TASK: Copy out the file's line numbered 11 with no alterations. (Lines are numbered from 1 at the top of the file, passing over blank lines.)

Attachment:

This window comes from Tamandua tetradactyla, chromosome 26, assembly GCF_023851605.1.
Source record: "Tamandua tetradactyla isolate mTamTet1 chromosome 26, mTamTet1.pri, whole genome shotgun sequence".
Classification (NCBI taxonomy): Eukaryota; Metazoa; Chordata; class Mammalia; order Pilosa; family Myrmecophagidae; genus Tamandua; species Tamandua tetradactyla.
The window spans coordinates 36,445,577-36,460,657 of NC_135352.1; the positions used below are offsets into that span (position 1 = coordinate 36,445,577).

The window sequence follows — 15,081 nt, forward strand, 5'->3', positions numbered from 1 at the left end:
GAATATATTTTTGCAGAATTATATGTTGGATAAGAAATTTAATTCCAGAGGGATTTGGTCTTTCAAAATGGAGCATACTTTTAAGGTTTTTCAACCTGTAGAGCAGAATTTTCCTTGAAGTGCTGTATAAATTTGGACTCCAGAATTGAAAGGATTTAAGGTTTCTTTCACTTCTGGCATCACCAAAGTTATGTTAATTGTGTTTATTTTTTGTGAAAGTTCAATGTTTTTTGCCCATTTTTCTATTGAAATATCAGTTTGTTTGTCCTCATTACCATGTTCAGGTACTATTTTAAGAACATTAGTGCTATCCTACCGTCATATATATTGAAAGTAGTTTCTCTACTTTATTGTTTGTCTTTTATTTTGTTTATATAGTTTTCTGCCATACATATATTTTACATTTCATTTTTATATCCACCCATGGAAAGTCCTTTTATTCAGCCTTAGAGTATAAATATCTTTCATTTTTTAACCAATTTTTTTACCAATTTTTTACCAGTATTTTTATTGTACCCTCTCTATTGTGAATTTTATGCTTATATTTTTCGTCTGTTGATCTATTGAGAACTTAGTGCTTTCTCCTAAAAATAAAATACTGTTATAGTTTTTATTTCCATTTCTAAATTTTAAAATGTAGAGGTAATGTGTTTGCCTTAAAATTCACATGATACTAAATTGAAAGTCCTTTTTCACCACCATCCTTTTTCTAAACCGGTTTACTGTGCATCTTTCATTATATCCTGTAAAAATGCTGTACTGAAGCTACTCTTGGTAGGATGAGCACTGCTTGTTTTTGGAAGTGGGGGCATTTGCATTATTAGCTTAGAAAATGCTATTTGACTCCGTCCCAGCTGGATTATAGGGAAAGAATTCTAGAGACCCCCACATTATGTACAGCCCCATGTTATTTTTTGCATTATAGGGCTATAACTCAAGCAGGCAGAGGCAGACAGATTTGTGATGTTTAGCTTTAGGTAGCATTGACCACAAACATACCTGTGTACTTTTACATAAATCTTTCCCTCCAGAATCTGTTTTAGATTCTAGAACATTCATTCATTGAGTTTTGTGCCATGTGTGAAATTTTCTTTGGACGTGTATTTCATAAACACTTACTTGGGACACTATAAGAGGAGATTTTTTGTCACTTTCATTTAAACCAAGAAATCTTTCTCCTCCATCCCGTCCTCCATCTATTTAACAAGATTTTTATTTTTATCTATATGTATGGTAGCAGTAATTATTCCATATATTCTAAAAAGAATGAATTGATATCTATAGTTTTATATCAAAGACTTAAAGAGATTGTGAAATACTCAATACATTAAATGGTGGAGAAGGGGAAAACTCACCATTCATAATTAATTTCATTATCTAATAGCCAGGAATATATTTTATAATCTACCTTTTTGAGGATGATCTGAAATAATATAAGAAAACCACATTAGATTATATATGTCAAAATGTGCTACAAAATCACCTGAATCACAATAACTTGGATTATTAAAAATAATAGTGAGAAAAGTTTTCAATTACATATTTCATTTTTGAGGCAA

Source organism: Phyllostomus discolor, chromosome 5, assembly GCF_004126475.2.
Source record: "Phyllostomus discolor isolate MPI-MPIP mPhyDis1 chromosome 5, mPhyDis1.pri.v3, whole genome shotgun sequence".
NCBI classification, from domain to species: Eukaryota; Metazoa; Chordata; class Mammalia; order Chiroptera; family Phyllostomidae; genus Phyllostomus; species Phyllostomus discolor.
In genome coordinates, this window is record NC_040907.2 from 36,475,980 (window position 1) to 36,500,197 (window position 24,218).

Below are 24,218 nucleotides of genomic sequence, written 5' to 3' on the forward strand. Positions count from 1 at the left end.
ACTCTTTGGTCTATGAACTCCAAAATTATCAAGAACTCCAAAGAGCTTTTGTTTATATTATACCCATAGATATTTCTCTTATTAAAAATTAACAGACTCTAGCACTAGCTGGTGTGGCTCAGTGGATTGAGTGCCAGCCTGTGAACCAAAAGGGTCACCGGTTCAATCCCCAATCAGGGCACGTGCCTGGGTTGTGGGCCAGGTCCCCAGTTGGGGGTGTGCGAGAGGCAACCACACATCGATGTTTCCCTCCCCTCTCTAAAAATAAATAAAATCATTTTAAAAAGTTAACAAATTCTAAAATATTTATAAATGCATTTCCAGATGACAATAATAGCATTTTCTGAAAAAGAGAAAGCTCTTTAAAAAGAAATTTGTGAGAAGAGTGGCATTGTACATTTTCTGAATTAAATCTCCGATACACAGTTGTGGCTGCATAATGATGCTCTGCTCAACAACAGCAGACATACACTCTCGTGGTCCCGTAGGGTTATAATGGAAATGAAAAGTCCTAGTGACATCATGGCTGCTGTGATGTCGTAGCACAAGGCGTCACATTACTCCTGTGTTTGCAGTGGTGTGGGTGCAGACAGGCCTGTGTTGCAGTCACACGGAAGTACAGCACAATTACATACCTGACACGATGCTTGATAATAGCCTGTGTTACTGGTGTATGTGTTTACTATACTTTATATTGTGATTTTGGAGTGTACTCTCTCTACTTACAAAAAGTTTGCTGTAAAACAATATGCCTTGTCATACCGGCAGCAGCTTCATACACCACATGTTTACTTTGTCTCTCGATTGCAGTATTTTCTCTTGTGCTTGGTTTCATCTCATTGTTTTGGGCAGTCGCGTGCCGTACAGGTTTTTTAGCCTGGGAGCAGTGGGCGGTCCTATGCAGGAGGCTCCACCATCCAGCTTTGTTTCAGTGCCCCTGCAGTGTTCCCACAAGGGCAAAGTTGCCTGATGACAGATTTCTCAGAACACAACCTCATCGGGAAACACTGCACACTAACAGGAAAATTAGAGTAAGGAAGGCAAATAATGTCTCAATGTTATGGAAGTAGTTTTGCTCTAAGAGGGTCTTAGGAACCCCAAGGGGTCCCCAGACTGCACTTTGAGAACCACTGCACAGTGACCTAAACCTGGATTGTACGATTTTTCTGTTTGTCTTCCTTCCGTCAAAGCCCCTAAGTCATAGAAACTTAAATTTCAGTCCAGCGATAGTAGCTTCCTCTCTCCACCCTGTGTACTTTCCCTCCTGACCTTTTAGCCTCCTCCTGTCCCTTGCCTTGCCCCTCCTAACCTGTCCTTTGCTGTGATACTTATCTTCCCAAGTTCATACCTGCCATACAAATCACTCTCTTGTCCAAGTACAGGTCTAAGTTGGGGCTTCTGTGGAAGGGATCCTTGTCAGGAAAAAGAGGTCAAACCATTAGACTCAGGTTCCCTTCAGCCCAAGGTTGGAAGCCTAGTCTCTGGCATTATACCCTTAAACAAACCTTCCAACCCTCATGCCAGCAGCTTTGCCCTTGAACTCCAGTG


Below are 24,218 nucleotides of genomic sequence, written 5' to 3' on the forward strand. Positions count from 1 at the left end.